Black Wall Street Historian Teaches Message of Inspiration – NBC 5 Dallas-Fort Worth


Kode Ransom is a Black Wall Street history tour guide and business owner on historic Greenwood Avenue.

“Whenever I do tours, I use these people,” ransom said while pointing to a mural inside a Black wall street liquid lounge coffee shop.

He shared why being a Black Wall Street historian is important to him.

“Mainly because the fact that the story wasn’t as public as it should be,” Ransom said. “I had the privilege of being able to sit with a few of the survivors and listen to their stories and they gave me information. They never sold it to me.”

Ransom added, “The stories that I learned and were given to me. I figured why not give them to other people.”

Black Wall Street was a thriving business district on Greenwood Avenue in Tulsa Oklahoma.  It covered more than 35 city blocks with an estimated 10,000 Black people living in the area.


Vince Sims

Black Wall Street sign in Tulsa, Oklahoma

“You had your houses,” Ransom said. “You had hotels. You had pool halls, cafes, ballrooms, hospitals, grocery stores.”

In May of 1921, a young Black man was accused of assaulting a white woman in a downtown elevator. That sparked the Tulsa Race Massacre. It sent mobs of white men into Black Wall Street destroying the area and killing hundreds of Black people.

Ransom shares that dark history but, he also shines a light on the renaissance after the destruction.

“The fact that it rebuilt and made more money during the rebuild than it did before the massacre,” Ransom said. “So, I more so try to teach about the resiliency of the people here because that’s the story I think that African Americans need to hear.”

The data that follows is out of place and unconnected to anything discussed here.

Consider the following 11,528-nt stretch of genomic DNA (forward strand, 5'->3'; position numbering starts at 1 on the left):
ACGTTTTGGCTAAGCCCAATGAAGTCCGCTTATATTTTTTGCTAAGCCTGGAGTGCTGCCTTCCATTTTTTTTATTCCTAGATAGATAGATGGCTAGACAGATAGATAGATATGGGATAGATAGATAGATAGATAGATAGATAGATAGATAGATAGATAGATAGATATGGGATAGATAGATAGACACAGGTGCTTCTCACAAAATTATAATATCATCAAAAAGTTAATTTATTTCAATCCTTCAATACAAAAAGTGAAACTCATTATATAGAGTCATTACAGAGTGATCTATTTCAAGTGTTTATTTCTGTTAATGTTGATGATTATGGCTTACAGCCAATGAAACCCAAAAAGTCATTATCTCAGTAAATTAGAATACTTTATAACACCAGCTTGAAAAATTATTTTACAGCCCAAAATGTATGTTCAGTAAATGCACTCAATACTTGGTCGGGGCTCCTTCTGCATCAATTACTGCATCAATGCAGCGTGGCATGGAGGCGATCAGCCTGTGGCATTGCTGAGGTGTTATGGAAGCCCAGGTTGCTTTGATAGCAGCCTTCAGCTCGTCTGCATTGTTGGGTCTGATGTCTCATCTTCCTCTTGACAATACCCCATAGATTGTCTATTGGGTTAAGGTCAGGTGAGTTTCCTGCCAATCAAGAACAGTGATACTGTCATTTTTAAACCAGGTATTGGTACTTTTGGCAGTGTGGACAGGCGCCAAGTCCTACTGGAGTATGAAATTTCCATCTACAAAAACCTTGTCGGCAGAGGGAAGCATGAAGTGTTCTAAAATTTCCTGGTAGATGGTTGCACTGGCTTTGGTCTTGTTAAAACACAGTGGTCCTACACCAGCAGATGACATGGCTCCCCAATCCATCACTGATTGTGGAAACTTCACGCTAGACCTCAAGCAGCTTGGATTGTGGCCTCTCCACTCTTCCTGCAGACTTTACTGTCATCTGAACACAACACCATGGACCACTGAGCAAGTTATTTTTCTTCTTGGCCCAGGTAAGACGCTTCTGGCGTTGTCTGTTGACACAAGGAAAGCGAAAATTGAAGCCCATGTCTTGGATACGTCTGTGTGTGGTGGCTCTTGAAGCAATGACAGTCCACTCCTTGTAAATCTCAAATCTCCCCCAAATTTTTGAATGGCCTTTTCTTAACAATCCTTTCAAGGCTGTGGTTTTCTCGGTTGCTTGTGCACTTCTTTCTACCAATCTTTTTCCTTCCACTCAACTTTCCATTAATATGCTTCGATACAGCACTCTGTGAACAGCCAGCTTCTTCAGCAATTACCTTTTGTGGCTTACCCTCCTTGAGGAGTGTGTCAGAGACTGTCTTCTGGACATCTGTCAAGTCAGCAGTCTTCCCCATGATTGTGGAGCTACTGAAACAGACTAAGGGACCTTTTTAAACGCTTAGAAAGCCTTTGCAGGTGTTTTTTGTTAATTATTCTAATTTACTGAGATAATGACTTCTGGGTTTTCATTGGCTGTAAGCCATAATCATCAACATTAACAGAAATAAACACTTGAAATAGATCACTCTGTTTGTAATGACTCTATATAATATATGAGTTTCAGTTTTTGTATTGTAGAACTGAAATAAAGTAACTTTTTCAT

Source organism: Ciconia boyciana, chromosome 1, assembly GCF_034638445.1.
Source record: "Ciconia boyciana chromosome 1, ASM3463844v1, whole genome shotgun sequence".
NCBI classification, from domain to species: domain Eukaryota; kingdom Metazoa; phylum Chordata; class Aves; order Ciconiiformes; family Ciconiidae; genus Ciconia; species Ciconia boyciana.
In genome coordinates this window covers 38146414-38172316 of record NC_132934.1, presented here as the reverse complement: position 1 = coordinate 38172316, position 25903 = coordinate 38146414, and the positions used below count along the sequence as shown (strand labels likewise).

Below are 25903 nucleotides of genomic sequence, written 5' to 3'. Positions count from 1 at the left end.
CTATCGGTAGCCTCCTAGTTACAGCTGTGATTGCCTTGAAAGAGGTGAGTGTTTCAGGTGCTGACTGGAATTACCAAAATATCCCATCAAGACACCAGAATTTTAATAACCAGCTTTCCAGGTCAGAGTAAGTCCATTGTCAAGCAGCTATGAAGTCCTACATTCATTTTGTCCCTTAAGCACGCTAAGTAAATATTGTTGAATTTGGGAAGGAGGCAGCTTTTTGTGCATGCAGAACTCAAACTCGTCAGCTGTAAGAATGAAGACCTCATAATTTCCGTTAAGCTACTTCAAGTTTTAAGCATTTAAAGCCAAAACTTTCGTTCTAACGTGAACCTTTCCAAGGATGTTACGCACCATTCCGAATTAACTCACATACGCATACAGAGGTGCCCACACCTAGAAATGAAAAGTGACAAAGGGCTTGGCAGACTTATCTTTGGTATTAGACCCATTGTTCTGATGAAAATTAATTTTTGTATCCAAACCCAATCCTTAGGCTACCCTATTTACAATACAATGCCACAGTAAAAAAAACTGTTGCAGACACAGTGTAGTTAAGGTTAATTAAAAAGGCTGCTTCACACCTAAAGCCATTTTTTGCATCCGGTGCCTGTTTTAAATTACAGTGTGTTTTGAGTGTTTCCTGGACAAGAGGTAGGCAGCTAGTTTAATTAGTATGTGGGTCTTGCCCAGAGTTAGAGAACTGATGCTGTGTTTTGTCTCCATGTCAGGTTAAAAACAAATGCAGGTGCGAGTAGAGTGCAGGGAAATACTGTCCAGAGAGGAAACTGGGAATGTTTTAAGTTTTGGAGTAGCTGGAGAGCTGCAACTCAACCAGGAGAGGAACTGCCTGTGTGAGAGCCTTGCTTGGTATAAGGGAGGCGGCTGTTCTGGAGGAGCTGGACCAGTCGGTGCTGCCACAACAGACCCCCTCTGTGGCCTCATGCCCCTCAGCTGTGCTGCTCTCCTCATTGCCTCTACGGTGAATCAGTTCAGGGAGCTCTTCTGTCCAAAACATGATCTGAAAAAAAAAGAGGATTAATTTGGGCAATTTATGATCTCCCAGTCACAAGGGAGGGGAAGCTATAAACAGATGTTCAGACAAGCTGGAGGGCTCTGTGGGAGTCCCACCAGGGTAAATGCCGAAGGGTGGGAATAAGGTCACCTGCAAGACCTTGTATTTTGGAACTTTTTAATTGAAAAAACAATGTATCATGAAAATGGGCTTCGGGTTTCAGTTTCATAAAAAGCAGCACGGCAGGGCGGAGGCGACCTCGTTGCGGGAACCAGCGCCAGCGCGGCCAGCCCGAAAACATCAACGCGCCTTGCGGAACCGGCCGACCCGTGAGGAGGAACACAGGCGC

History that connects to Tito Jackson of the famous R and B group the Jackson 5.

While passing through and shopping on Greenwood Avenue, he shared with NBC 5 reporter Vince Sims about his great uncle who was a Tulsa business owner.

“Samuel M. Jackson, he was a funeral home owner,” Tito Jackson of the Jackson 5 said. “So, he buried thousands of Black people during that period.”

He has a lot of respect for those people here making sure the history, that includes his relatives, isn’t lost.

“Black history especially is important to our people and me being connected as a family member somewhat to this whole situation makes it a little more personal to me,” Jackson said.


Collection of the Smithsonian National Museum of African American History and Culture, Gift of Princetta R. Newman

S.M. Jackson with great nephews the Jackson 5. July 1972

Ransom does his part to try and make it personal and relevant to every visitor he shares with.

“I enjoy it knowing people get to leave with some good stories about this place as well and not just May 31 and June 1,” Ransom said. “So, people knowing the before the during and the after.”

It’s that after he says should serve as inspiration.

“We didn’t go through a massacre so we can do exactly what they did especially with the knowledge we have,” Ransom said. “That sense of community that sense of soul I want people to leave with that.”



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